Another aspect to consider is that linked to phytotoxins: the growth metabolism of plants in fact produces toxic waste and exudates, released and accumulated in the soil. In the long run, these substances create hostile conditions for the capillaries of young strawberries replanted in the same soil, whose growth they inhibit.

Finally, increasingly shorter and closer crop cycles, combined with the impossibility of practicing green manure or manuring, do not allow the maintenance of an optimal content of organic matter, which inexorably falls below critical levels. The result is a loss of soil structure and fertility, which reduces the possibilities of water-nutrient exchange and transforms the rhizosphere into an asphyxiated and inhospitable environment both for the roots and for the beneficial microbiome.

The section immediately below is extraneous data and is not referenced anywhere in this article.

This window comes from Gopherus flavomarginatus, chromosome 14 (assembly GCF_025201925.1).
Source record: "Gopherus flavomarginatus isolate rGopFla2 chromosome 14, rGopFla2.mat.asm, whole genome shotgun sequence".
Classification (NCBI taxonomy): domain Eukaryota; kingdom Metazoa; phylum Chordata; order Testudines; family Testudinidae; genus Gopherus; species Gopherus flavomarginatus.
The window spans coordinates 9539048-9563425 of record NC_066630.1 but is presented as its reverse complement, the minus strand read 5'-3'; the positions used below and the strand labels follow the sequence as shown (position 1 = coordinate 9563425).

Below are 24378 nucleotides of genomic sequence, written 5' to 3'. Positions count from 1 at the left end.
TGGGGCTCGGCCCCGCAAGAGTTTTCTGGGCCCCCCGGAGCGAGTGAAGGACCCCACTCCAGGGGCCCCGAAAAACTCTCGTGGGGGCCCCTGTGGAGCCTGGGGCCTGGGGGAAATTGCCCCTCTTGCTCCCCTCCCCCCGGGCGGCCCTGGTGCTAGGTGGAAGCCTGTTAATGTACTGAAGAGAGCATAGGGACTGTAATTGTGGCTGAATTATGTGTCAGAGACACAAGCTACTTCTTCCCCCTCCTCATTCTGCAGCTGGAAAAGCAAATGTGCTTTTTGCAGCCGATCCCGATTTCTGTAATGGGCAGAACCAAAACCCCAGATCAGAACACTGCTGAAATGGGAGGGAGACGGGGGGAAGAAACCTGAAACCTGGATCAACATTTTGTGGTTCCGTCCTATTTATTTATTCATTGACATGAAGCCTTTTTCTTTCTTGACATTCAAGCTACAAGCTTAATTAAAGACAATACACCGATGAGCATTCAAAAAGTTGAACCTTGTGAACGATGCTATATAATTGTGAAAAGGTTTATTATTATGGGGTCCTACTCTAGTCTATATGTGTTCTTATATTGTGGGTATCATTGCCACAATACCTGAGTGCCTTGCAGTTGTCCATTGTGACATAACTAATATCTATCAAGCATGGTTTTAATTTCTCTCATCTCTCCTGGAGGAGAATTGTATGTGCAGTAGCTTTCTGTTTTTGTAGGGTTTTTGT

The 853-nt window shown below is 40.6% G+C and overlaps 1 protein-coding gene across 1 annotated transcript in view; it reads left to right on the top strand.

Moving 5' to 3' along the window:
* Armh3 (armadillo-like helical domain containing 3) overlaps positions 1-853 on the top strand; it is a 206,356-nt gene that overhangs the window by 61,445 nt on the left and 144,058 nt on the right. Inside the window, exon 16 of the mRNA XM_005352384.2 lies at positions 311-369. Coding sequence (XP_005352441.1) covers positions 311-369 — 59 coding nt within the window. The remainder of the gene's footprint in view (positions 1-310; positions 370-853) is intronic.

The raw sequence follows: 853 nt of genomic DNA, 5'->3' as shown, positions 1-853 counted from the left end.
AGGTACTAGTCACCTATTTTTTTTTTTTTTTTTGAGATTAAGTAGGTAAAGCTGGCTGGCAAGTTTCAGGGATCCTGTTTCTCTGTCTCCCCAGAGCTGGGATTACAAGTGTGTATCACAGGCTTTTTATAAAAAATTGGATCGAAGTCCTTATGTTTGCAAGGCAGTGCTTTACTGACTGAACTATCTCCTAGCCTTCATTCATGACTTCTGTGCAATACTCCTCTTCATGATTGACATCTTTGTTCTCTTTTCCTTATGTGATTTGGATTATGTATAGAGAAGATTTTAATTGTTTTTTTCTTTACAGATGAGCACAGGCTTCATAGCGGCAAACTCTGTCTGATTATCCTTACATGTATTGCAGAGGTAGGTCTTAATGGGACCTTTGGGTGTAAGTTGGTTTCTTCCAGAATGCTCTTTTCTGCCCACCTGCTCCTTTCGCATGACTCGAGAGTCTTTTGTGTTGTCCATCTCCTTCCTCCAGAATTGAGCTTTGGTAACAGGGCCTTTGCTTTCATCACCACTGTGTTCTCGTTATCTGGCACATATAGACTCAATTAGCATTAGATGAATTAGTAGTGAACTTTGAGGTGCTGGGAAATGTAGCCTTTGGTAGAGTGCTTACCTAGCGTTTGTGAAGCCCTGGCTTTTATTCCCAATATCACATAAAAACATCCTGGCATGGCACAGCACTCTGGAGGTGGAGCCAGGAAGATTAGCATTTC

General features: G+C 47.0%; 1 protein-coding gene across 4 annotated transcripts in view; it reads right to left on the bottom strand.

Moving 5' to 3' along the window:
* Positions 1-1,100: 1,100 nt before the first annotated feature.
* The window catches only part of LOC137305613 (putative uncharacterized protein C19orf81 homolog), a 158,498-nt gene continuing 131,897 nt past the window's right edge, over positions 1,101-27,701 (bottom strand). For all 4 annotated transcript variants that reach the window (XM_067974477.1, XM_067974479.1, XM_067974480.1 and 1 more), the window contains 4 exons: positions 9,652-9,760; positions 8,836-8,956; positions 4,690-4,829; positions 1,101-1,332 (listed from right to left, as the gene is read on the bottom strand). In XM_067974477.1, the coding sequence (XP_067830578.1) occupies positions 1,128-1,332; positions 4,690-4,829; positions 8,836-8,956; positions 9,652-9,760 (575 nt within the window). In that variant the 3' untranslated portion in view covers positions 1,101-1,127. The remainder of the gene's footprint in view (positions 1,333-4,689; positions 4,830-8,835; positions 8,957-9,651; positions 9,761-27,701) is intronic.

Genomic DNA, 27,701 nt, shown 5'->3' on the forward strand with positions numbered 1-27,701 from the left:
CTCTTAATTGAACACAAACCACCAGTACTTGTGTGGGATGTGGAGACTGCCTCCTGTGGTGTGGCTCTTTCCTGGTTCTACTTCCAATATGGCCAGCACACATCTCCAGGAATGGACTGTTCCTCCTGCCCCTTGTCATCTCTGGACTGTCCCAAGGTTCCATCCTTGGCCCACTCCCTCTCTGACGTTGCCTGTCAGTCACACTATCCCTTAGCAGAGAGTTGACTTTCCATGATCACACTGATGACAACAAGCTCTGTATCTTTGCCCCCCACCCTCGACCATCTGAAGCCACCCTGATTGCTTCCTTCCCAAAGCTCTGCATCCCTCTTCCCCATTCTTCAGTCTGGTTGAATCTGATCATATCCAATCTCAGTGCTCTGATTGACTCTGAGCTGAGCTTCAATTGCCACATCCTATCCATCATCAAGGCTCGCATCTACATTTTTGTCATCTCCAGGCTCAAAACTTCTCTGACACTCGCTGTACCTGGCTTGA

To counteract soil weariness, Biolchim has developed an innovative strategy, which is based on the revolutionary use of prebiotics and probiotics in agriculture.

  • Prebiotics are mixtures of nutrients that promote the growth of the rhizobiome and associated microorganisms. With their action, they promote the vitality of the soils
  • Probiotics are inoculants of beneficial microorganisms, selected for single strains or in consortia, capable of establishing a mutually beneficial relationship with the plant (mutualism). These formulations introduce life into the soil.

VHERA LIFE® and VHERA® are born from the study of the mechanisms that regulate the relationship between microorganisms, plants and soil parasites: the first agronomic inputs with prebiotic and probiotic action.